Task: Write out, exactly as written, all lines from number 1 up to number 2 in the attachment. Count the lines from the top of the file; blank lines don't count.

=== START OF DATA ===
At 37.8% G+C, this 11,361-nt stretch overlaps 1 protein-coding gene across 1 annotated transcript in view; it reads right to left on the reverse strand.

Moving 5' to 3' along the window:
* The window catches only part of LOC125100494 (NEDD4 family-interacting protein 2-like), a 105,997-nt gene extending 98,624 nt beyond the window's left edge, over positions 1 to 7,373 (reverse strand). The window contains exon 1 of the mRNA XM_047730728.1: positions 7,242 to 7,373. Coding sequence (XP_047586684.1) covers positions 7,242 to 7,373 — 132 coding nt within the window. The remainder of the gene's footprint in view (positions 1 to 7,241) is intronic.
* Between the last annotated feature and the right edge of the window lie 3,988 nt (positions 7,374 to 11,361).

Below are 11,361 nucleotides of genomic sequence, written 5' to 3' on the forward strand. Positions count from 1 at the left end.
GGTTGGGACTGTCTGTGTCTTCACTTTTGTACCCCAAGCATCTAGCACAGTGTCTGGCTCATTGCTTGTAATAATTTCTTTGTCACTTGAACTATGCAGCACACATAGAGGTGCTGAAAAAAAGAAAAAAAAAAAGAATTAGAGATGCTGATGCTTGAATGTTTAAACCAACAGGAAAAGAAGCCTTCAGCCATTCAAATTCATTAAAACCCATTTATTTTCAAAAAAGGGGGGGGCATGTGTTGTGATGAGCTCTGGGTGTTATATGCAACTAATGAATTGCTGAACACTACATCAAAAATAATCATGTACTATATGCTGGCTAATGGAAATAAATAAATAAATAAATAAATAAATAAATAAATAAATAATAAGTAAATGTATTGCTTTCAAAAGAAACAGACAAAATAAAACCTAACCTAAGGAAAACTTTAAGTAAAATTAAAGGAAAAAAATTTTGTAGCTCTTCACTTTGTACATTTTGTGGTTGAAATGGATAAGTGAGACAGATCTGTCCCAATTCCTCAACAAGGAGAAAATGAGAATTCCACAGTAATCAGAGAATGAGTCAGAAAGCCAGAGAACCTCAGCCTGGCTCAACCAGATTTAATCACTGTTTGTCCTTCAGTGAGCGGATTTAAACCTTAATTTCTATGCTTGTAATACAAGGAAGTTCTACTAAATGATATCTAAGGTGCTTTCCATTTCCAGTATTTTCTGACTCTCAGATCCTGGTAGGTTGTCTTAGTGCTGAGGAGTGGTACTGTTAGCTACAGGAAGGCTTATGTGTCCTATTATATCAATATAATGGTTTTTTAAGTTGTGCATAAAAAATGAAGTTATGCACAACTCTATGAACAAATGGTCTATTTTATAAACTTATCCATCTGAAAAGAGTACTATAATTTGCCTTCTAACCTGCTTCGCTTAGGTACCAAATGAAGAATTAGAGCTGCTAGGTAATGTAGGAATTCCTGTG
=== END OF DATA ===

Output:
At 37.8% G+C, this 11,361-nt stretch overlaps 1 protein-coding gene across 1 annotated transcript in view; it reads right to left on the reverse strand.

Moving 5' to 3' along the window: